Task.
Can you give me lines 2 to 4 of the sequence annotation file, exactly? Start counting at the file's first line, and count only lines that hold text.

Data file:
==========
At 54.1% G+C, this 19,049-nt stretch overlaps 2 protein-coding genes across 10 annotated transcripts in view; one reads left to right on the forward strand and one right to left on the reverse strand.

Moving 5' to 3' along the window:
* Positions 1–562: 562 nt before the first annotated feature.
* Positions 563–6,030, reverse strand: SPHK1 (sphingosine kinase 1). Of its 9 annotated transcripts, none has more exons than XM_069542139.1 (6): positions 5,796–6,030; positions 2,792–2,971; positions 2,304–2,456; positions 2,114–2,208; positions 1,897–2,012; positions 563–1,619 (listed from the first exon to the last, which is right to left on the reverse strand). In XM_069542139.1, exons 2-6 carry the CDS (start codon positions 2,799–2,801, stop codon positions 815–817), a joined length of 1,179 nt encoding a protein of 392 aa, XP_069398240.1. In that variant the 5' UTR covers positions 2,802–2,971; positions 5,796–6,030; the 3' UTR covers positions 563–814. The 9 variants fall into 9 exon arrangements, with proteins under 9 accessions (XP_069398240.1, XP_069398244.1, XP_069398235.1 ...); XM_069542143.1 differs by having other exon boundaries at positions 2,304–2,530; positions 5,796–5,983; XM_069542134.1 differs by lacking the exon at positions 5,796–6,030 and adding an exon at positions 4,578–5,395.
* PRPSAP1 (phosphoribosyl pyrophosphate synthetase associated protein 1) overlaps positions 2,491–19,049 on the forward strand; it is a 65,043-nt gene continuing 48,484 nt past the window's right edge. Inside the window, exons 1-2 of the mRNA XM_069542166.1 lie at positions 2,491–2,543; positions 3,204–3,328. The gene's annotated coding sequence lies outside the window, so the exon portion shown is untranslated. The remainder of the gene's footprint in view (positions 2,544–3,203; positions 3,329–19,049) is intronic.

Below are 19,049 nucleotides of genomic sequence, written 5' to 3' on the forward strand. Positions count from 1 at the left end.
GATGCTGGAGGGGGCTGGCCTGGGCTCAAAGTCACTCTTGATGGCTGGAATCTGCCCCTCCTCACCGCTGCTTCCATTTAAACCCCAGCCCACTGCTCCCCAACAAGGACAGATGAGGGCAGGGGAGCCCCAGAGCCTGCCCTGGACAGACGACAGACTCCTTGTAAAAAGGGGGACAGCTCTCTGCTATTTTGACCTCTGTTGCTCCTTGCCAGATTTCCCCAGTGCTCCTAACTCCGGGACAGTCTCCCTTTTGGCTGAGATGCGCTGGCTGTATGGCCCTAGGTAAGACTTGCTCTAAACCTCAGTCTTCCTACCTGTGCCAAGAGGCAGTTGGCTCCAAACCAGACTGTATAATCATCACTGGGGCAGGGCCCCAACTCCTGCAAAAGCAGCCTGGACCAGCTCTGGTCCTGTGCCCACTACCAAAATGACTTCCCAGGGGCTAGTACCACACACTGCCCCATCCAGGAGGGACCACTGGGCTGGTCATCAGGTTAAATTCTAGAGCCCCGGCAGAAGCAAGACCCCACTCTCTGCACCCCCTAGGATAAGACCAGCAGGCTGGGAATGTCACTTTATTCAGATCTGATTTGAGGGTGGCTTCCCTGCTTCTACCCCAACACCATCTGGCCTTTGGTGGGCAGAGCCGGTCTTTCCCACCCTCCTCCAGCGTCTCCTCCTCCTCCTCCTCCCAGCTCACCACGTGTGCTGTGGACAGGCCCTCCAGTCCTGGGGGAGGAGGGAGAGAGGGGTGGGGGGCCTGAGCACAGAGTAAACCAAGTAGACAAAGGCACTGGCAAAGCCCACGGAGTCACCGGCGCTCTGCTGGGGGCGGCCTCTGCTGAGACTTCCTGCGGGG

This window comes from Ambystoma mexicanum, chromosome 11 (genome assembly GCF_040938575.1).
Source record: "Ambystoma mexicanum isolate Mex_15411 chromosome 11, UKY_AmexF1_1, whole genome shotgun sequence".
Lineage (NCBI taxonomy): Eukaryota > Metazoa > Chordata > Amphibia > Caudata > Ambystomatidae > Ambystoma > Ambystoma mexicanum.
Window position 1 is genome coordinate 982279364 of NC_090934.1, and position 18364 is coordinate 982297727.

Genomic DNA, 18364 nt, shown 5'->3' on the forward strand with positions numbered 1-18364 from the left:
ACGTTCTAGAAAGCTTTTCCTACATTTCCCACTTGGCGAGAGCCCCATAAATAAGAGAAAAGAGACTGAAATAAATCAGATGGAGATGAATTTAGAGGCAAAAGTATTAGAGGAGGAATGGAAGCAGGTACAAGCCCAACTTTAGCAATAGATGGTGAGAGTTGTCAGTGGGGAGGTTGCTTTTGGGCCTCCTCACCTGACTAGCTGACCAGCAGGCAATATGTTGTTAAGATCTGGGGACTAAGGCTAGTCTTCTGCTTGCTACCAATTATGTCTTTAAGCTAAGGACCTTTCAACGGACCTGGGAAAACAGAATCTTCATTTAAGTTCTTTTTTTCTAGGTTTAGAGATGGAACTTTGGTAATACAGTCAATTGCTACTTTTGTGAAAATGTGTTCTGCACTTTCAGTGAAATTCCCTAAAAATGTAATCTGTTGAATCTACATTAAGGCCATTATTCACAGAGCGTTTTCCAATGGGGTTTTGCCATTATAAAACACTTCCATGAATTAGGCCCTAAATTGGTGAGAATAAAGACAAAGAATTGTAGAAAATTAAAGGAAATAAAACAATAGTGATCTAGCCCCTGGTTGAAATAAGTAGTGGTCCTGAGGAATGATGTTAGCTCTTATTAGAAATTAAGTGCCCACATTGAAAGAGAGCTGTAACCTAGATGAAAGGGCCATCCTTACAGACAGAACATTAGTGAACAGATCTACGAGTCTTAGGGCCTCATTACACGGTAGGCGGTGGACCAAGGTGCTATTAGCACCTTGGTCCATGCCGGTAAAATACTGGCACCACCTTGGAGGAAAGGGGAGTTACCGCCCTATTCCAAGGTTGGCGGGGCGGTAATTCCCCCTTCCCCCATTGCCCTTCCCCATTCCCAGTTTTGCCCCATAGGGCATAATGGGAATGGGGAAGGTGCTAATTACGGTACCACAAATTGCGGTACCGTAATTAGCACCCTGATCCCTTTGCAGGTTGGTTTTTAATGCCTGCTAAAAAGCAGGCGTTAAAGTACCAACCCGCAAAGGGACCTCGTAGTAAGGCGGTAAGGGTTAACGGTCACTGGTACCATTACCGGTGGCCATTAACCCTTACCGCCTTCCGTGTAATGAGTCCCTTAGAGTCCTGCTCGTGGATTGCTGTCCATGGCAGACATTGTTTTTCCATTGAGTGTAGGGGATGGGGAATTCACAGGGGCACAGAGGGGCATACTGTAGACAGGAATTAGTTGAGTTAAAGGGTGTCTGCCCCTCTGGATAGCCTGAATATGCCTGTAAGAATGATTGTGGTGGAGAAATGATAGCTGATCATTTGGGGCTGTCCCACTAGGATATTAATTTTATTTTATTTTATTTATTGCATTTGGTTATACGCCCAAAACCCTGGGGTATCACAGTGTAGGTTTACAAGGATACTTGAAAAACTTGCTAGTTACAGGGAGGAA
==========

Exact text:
Moving 5' to 3' along the window:
* Positions 1–562: 562 nt before the first annotated feature.
* Positions 563–6,030, reverse strand: SPHK1 (sphingosine kinase 1). Of its 9 annotated transcripts, none has more exons than XM_069542139.1 (6): positions 5,796–6,030; positions 2,792–2,971; positions 2,304–2,456; positions 2,114–2,208; positions 1,897–2,012; positions 563–1,619 (listed from the first exon to the last, which is right to left on the reverse strand). In XM_069542139.1, exons 2-6 carry the CDS (start codon positions 2,799–2,801, stop codon positions 815–817), a joined length of 1,179 nt encoding a protein of 392 aa, XP_069398240.1. In that variant the 5' UTR covers positions 2,802–2,971; positions 5,796–6,030; the 3' UTR covers positions 563–814. The 9 variants fall into 9 exon arrangements, with proteins under 9 accessions (XP_069398240.1, XP_069398244.1, XP_069398235.1 ...); XM_069542143.1 differs by having other exon boundaries at positions 2,304–2,530; positions 5,796–5,983; XM_069542134.1 differs by lacking the exon at positions 5,796–6,030 and adding an exon at positions 4,578–5,395.